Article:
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Ferrellgas Emerges from Restructuring in Return to Propane Roots


Ferrellgas’ recently announced restructuring efforts (Ferrellgas Successfully Strengthens its Financial Position for the Future – March 30, 2021) contained many complex activities. We’re grateful to the editors at OPIS (Oil Price Information Service), which published a thorough recap of our restructuring. The article below was written by Jessica Marron and edited by Bobbie Clark, and is being republished in its entirety with OPIS’ permission. 

Ferrellgas Partners L.P. late Tuesday announced it successfully completed a series of transactions designed to save the 82-year-old propane retailer from going under.

After defaulting on $357 million worth of debt that matured last June, holding company Ferrellgas Partners in December entered "pre-packaged, voluntary Chapter 11" bankruptcy protection with the U.S. Bankruptcy Court for the District of Delaware.

Based on Tuesday's agreements, operating partnership Ferrellgas L.P. (referred to as OpCo in accompanying regulatory filings and press releases) established a new $350 million senior secured revolving credit facility, issued $1.475 billion in new senior unsecured notes due in 2026 and 2029, and sold $700 million in senior preferred equity. These proceeds have, in turn, fully satisfied OpCo's debt obligations and allow the company to wrap up its restructuring ahead of its April 4 deadline.

Traditionally a propane supplier, Overland Park, Kan.-based Ferrellgas in the mid-2010s attempted to expand into the midstream space through acquisitions that included well-water disposal company Sable Environmental for $124.7 million and crude oil transportation firm Bridger Logistics for $837.5 million. The heavy debt it took on to bankroll this expansion planted the seeds of its hardships.

President and CEO James E. Ferrell said in a statement provided to OPIS that this attempt to broaden its midstream footprint beyond propane - under former CEO Steve Wambold -- was a mistake and described the diversification strategy as "flawed." Believing that Ferrellgas's "propane business could and should be saved," he returned from retirement in 2016 to set the company back to rights.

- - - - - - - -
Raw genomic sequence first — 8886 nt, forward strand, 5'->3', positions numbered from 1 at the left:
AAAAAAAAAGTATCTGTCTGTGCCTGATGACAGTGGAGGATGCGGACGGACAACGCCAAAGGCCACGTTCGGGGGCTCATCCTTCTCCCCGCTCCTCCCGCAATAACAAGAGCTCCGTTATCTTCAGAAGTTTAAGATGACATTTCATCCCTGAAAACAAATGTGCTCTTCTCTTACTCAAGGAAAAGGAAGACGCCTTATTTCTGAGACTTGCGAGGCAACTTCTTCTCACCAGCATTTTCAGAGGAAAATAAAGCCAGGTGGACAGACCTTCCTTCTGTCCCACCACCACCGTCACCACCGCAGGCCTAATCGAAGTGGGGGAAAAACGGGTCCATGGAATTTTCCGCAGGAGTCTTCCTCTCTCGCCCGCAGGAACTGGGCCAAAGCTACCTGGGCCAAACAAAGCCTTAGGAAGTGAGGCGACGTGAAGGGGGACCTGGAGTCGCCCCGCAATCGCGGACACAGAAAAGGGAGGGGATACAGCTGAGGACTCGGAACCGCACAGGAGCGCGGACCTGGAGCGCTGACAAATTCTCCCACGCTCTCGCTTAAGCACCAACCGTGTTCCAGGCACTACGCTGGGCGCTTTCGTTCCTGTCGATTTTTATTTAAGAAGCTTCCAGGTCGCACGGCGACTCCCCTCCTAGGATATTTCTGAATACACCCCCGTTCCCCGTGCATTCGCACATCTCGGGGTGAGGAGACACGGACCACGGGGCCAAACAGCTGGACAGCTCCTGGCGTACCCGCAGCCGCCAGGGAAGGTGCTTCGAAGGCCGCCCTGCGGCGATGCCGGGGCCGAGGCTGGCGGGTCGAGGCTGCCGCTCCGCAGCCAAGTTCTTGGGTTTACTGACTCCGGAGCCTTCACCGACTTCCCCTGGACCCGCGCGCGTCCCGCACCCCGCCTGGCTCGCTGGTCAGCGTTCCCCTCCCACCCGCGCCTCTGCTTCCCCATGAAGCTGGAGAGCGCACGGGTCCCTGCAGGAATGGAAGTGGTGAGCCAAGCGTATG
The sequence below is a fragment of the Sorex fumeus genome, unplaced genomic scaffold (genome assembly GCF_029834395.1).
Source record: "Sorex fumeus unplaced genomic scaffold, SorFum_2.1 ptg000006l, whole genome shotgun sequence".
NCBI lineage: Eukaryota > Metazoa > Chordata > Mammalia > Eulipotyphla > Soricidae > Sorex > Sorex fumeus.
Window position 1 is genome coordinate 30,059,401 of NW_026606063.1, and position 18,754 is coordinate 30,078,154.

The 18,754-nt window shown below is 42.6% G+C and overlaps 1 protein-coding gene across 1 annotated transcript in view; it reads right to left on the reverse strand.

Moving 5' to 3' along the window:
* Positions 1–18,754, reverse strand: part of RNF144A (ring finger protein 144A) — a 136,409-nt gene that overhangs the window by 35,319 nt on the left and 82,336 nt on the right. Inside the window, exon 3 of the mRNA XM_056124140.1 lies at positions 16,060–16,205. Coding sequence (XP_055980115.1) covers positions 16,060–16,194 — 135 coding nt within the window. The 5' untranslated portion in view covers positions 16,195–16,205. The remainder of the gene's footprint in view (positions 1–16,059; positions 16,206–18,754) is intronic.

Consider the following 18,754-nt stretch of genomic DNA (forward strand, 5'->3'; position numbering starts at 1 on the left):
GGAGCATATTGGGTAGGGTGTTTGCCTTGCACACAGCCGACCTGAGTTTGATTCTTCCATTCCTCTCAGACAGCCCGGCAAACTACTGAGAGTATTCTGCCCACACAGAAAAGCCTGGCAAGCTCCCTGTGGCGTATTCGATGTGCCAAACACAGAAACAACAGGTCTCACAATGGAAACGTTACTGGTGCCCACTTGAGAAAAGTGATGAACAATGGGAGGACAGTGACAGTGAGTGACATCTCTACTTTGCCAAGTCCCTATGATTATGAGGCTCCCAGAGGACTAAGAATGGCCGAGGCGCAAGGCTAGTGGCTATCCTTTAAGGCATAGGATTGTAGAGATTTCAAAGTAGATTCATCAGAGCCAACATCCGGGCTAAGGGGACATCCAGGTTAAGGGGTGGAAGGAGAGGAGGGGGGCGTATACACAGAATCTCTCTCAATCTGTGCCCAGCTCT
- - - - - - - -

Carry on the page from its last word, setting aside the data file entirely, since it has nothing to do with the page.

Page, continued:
Ferrellgas has since dispatched its non-propane-related assets, and Ferrell replaced all the company's previous senior management staff upon his return. In his statement, he said the company underwent a "complete restructuring of the balance sheets of both the holding company and the operating company."

From here, Ferrell sees a positive future for the company founded by his father in 1939. Among other benefits, the restructuring will preserve jobs in Kansas City and elsewhere, boost the company's credit rating, and allow it to maintain its employee stock ownership plan, he said.

"All this was based on the renewed vigor of our traditional propane business (Ferrellgas) and the other part of the business called Blue Rhino," Ferrell said. Blue Rhino is a leading propane tank-exchange business that operates over
62,500 locations in all 50 states and in Puerto Rico.

Amid a "pandemic year that was also heavily impacted by record-cold temperatures in many parts of the country," Ferrell touted a "transformation [that] took hold a year ago and has driven financial results higher than ever before."

Ferrellgas Partners' results for the quarter that ended on Jan. 31, reported earlier this month, saw net earnings, attributable to the company, rise to $63.3 million vs. $48.2 million the year prior. Propane sales over the quarter fell to 285,330 gallons, from 305,260 gallons, due to weather that was 2.7% warmer than the previous year and a weak U.S. economy.

Ferrellgas said in its earnings release that higher Blue Rhino tank exchange sales and "stay-at-home" buying trends offset the financial impact of lower volume sales.

OPIS notes this reporting period came prior to the massive freeze-offs and transportation logistics nightmare that struck much of the U.S. Southeast and Midwest in February.

-- Reporting by Jessica Marron, [email protected]; Editing by Bobbie Clark, [email protected]